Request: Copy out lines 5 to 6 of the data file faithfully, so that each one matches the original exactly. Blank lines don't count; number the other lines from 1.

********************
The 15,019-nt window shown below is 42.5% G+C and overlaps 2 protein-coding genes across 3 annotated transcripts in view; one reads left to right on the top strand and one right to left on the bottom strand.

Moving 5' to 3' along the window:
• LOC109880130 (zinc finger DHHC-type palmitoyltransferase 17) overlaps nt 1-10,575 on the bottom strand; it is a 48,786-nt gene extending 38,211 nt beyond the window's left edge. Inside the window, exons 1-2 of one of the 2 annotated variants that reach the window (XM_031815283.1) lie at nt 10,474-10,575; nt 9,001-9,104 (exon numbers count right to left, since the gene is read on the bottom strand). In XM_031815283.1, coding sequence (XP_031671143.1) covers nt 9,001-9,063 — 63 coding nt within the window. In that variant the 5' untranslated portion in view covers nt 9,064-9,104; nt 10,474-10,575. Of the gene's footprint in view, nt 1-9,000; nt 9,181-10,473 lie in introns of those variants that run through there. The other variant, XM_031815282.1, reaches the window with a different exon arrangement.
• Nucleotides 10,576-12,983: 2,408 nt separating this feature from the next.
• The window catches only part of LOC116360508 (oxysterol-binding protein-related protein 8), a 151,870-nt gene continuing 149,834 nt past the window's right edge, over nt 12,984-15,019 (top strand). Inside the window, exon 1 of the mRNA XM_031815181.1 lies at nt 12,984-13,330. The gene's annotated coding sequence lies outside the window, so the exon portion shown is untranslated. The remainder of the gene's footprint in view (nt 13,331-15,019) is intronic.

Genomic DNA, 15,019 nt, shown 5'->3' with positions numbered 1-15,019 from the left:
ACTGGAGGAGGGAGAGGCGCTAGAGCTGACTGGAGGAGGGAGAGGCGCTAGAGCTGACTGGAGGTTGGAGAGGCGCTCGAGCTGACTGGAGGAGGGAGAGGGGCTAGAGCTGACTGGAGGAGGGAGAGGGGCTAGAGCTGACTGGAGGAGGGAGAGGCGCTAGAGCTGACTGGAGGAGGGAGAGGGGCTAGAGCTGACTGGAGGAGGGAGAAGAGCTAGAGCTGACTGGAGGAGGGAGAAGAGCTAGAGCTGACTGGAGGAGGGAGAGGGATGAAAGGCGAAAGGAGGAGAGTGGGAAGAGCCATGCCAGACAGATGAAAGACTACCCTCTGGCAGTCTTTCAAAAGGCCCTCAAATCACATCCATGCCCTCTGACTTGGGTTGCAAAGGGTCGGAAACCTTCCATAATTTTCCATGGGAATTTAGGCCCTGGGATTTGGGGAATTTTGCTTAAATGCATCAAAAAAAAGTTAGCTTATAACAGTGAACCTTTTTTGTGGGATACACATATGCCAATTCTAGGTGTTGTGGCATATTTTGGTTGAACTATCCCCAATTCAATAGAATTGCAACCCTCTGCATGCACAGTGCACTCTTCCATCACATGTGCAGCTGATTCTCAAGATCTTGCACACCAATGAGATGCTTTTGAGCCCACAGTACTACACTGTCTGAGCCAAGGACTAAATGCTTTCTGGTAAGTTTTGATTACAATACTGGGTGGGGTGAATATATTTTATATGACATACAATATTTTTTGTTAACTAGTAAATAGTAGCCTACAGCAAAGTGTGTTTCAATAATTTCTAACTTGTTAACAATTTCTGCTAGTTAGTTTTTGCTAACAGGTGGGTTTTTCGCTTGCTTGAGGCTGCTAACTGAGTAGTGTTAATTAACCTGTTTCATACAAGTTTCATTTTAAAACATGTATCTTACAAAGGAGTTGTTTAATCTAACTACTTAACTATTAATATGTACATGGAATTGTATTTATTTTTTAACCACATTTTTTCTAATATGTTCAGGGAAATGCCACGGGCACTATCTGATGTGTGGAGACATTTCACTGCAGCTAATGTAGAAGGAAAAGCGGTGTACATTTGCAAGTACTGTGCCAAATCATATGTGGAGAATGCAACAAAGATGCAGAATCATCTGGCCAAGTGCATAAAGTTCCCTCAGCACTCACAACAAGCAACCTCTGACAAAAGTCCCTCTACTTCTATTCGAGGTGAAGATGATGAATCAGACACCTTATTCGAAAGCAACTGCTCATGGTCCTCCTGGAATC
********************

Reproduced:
• The window catches only part of LOC116360508 (oxysterol-binding protein-related protein 8), a 151,870-nt gene continuing 149,834 nt past the window's right edge, over nt 12,984-15,019 (top strand). Inside the window, exon 1 of the mRNA XM_031815181.1 lies at nt 12,984-13,330. The gene's annotated coding sequence lies outside the window, so the exon portion shown is untranslated. The remainder of the gene's footprint in view (nt 13,331-15,019) is intronic.

Genomic DNA, 15,019 nt, shown 5'->3' with positions numbered 1-15,019 from the left: